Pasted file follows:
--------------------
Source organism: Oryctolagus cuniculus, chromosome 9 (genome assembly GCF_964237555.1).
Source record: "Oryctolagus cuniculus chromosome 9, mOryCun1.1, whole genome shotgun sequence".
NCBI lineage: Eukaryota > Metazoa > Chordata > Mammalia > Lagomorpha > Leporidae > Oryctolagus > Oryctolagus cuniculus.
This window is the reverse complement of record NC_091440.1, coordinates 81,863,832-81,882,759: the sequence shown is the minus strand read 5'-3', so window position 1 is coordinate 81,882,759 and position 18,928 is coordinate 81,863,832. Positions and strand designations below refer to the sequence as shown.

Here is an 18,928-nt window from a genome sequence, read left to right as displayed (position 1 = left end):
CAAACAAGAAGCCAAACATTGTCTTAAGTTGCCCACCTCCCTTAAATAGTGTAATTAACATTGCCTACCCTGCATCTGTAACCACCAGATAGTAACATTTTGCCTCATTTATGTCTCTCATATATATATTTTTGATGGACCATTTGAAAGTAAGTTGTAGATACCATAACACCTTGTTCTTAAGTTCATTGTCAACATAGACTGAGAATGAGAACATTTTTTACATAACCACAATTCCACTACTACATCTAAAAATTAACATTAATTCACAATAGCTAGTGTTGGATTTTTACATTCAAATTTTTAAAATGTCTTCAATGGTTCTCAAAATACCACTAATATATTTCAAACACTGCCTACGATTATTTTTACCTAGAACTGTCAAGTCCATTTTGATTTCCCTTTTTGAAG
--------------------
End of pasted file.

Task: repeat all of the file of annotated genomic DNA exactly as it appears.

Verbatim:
Source organism: Oryctolagus cuniculus, chromosome 9 (genome assembly GCF_964237555.1).
Source record: "Oryctolagus cuniculus chromosome 9, mOryCun1.1, whole genome shotgun sequence".
NCBI lineage: Eukaryota > Metazoa > Chordata > Mammalia > Lagomorpha > Leporidae > Oryctolagus > Oryctolagus cuniculus.
This window is the reverse complement of record NC_091440.1, coordinates 81,863,832-81,882,759: the sequence shown is the minus strand read 5'-3', so window position 1 is coordinate 81,882,759 and position 18,928 is coordinate 81,863,832. Positions and strand designations below refer to the sequence as shown.

Here is an 18,928-nt window from a genome sequence, read left to right as displayed (position 1 = left end):
CAAACAAGAAGCCAAACATTGTCTTAAGTTGCCCACCTCCCTTAAATAGTGTAATTAACATTGCCTACCCTGCATCTGTAACCACCAGATAGTAACATTTTGCCTCATTTATGTCTCTCATATATATATTTTTGATGGACCATTTGAAAGTAAGTTGTAGATACCATAACACCTTGTTCTTAAGTTCATTGTCAACATAGACTGAGAATGAGAACATTTTTTACATAACCACAATTCCACTACTACATCTAAAAATTAACATTAATTCACAATAGCTAGTGTTGGATTTTTACATTCAAATTTTTAAAATGTCTTCAATGGTTCTCAAAATACCACTAATATATTTCAAACACTGCCTACGATTATTTTTACCTAGAACTGTCAAGTCCATTTTGATTTCCCTTTTTGAAG